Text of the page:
THE potential sale of one of the most strategically important retail sites in Bendigo and the subsequent development of a multi-storey hotel and retail complex over the site is one of the most exciting opportunities for the Bendigo central business district in many years.

The one thing we can all be sure of is that if the City of Greater Bendigo, property owners and traders do nothing, then not a lot will change in an area that has been crying out for change for too long.

This is a tangible opportunity to create real and positive change in the heart of the city and to bring a whole new dynamic to a space and a precinct that needs some sort of stimulus and is cherry ripe for growth.

Development in our city’s central business district will inevitably lead to further opportunities being created, and this should be seen as something to excite and invigorate Bendigo, with a new Myer store the chance to open a new chapter in Bendigo’s most famous retailer’s long and proud history.

While council does not have a lot of influence over the development of essentially private space, other than its role in ensuring that the relevant planning and building codes are adhered to, there seems to be a layer of maturity and good intent about both Myer’s intentions and the city’s hopes and dreams that is welcome.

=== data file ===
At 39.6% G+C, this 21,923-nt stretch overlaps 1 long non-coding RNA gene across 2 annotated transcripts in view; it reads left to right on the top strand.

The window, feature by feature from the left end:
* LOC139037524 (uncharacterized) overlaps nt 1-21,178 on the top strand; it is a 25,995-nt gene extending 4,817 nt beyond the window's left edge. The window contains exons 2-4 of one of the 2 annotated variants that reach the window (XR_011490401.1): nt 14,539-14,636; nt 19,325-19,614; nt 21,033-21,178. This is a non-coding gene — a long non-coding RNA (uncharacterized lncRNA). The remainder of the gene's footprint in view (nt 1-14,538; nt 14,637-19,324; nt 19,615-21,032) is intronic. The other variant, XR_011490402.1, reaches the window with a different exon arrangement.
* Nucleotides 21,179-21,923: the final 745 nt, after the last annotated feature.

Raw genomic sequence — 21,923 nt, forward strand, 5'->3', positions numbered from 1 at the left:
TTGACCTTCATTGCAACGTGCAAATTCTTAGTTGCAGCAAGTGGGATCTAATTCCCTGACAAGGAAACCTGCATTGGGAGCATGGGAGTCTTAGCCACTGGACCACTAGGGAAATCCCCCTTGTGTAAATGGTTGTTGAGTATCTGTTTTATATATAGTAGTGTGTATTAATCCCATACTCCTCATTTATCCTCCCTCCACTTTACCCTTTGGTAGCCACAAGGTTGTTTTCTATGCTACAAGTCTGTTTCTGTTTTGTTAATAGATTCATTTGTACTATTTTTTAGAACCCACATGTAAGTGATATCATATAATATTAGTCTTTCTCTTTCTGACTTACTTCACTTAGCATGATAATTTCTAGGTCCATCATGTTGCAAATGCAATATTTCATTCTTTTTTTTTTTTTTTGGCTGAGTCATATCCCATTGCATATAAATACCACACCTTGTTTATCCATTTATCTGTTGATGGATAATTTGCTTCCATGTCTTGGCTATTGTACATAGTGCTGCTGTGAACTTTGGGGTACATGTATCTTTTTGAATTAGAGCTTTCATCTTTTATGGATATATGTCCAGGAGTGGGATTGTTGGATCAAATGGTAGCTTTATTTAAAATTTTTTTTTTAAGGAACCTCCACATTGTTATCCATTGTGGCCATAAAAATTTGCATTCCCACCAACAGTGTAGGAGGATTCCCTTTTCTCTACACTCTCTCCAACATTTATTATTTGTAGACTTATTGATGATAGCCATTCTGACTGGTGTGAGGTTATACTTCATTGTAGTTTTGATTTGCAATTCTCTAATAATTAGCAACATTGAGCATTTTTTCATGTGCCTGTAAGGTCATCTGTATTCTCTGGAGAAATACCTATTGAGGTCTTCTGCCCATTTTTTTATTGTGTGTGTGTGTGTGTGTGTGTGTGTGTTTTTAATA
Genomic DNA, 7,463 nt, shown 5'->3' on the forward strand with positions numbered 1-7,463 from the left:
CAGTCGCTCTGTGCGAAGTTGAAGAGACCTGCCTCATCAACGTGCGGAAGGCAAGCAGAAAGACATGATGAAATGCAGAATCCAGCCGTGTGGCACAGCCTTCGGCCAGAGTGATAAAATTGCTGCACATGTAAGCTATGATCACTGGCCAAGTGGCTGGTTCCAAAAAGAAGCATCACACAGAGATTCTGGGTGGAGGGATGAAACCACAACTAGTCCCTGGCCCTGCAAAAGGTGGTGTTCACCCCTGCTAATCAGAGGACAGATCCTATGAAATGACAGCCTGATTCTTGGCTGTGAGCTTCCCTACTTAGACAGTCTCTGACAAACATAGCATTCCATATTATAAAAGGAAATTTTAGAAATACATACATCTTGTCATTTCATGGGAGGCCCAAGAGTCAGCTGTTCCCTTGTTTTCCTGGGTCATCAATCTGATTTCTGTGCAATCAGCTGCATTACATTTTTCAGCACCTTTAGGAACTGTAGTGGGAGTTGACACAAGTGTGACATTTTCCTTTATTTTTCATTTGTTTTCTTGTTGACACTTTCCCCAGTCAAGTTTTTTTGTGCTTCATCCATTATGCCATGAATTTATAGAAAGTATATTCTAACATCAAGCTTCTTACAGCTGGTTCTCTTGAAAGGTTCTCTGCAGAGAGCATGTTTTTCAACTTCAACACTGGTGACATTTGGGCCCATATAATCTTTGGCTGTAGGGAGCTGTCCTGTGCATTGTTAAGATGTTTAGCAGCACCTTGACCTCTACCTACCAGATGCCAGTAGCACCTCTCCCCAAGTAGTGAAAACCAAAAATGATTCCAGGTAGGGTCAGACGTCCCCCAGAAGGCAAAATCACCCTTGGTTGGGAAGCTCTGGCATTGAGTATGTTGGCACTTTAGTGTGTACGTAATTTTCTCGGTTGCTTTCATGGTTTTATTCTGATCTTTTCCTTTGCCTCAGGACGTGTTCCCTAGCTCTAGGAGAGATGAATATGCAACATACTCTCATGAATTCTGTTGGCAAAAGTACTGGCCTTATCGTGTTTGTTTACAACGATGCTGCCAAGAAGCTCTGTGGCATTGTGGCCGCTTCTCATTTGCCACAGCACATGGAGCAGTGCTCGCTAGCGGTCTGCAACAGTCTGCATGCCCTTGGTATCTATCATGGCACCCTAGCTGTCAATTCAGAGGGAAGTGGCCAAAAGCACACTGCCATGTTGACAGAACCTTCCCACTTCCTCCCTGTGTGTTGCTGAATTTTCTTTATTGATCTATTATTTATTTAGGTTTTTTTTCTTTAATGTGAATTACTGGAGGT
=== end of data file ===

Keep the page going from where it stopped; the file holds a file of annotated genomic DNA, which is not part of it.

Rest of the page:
A high-quality accommodation complex to be established somewhere in the centre of town has been on the City of Greater Bendigo’s wish list and its swag of strategic plans for more than a decade.

The realisation of that long held dream seems closer than it has in a long time.

If an arrangement can be achieved for such a high profile and important site as that owned and occupied by Myer, council would no doubt be both pleased and proud.

Decommissioning the largely disused bus shelter near Mitchell Street and repurposing the facility as something more innovative, entrepreneurial and commercially oriented might also bring more confidence back into that end of the mall and create other opportunities.

For too long, Bendigo’s central areas have been maligned and dismissed, but a city of 110,000 or so people should be able to provide its residents and visitors the best possible retail experience available.

It needs to provide that service in an area where shoppers, office workers and families can appreciate what Bendigo has to offer.

We all recognise the mall can be a better place.

We should also recognise the ongoing work towards achieving that goal, and one of the best ways to do this is to support the local traders and businesses in the CBD and to look forward to the exciting changes that lie ahead.